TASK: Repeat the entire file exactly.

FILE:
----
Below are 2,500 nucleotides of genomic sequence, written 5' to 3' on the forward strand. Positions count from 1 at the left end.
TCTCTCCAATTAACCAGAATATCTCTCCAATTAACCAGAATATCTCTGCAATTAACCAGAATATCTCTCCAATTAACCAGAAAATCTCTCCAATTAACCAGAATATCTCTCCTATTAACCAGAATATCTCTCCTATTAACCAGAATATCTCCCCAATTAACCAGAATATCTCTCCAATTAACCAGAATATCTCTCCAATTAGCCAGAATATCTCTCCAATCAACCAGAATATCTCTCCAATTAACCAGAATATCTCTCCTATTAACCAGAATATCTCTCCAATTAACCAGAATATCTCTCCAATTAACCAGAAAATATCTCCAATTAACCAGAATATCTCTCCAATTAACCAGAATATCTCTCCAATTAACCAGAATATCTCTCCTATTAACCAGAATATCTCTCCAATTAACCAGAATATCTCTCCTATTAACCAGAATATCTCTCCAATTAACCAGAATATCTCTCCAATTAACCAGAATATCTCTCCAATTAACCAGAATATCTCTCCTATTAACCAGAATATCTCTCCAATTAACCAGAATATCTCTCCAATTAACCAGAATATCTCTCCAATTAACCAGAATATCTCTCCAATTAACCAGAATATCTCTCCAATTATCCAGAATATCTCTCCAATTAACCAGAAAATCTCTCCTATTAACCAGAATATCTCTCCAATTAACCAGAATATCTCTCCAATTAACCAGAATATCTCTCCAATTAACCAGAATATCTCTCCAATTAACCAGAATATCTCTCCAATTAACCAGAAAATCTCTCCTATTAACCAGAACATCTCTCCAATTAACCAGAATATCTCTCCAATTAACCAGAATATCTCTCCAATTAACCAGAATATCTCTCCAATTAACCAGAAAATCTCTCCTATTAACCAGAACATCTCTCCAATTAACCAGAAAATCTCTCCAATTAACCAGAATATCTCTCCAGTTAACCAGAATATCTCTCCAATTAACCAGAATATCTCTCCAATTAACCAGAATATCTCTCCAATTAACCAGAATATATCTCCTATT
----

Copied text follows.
Below are 2,500 nucleotides of genomic sequence, written 5' to 3' on the forward strand. Positions count from 1 at the left end.
TCTCTCCAATTAACCAGAATATCTCTCCAATTAACCAGAATATCTCTGCAATTAACCAGAATATCTCTCCAATTAACCAGAAAATCTCTCCAATTAACCAGAATATCTCTCCTATTAACCAGAATATCTCTCCTATTAACCAGAATATCTCCCCAATTAACCAGAATATCTCTCCAATTAACCAGAATATCTCTCCAATTAGCCAGAATATCTCTCCAATCAACCAGAATATCTCTCCAATTAACCAGAATATCTCTCCTATTAACCAGAATATCTCTCCAATTAACCAGAATATCTCTCCAATTAACCAGAAAATATCTCCAATTAACCAGAATATCTCTCCAATTAACCAGAATATCTCTCCAATTAACCAGAATATCTCTCCTATTAACCAGAATATCTCTCCAATTAACCAGAATATCTCTCCTATTAACCAGAATATCTCTCCAATTAACCAGAATATCTCTCCAATTAACCAGAATATCTCTCCAATTAACCAGAATATCTCTCCTATTAACCAGAATATCTCTCCAATTAACCAGAATATCTCTCCAATTAACCAGAATATCTCTCCAATTAACCAGAATATCTCTCCAATTAACCAGAATATCTCTCCAATTATCCAGAATATCTCTCCAATTAACCAGAAAATCTCTCCTATTAACCAGAATATCTCTCCAATTAACCAGAATATCTCTCCAATTAACCAGAATATCTCTCCAATTAACCAGAATATCTCTCCAATTAACCAGAATATCTCTCCAATTAACCAGAAAATCTCTCCTATTAACCAGAACATCTCTCCAATTAACCAGAATATCTCTCCAATTAACCAGAATATCTCTCCAATTAACCAGAATATCTCTCCAATTAACCAGAAAATCTCTCCTATTAACCAGAACATCTCTCCAATTAACCAGAAAATCTCTCCAATTAACCAGAATATCTCTCCAGTTAACCAGAATATCTCTCCAATTAACCAGAATATCTCTCCAATTAACCAGAATATCTCTCCAATTAACCAGAATATATCTCCTATT